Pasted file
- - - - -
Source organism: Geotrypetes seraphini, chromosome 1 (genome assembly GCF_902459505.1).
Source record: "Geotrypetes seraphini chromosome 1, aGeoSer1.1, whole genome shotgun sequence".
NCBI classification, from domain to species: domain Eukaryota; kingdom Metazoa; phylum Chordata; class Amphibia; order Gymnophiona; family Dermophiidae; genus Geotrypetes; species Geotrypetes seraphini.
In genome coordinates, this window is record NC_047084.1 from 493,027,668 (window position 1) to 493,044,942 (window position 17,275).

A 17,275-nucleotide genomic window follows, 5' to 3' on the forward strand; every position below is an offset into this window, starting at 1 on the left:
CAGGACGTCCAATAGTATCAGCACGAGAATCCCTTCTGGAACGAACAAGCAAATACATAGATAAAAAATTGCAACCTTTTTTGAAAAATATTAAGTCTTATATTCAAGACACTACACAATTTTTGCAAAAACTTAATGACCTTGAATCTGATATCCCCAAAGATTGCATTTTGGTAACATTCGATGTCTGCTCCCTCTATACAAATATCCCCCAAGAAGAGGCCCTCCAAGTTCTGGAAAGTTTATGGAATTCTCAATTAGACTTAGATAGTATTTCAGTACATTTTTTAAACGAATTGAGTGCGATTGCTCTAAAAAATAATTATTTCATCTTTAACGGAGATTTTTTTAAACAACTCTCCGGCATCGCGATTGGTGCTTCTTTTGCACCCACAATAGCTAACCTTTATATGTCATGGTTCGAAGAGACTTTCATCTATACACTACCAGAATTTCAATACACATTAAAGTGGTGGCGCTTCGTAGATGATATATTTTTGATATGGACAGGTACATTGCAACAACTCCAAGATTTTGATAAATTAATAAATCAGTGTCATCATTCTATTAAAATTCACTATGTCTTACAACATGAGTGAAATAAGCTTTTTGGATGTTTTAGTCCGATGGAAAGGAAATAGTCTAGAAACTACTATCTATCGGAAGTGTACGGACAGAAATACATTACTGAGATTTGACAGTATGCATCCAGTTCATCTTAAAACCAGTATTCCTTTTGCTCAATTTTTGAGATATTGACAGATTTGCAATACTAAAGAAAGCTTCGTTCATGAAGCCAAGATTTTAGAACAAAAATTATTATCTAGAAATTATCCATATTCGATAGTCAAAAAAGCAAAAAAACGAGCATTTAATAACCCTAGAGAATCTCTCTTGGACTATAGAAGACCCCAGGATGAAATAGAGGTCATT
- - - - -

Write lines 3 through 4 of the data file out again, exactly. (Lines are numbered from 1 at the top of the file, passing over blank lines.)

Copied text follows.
NCBI classification, from domain to species: domain Eukaryota; kingdom Metazoa; phylum Chordata; class Amphibia; order Gymnophiona; family Dermophiidae; genus Geotrypetes; species Geotrypetes seraphini.
In genome coordinates, this window is record NC_047084.1 from 493,027,668 (window position 1) to 493,044,942 (window position 17,275).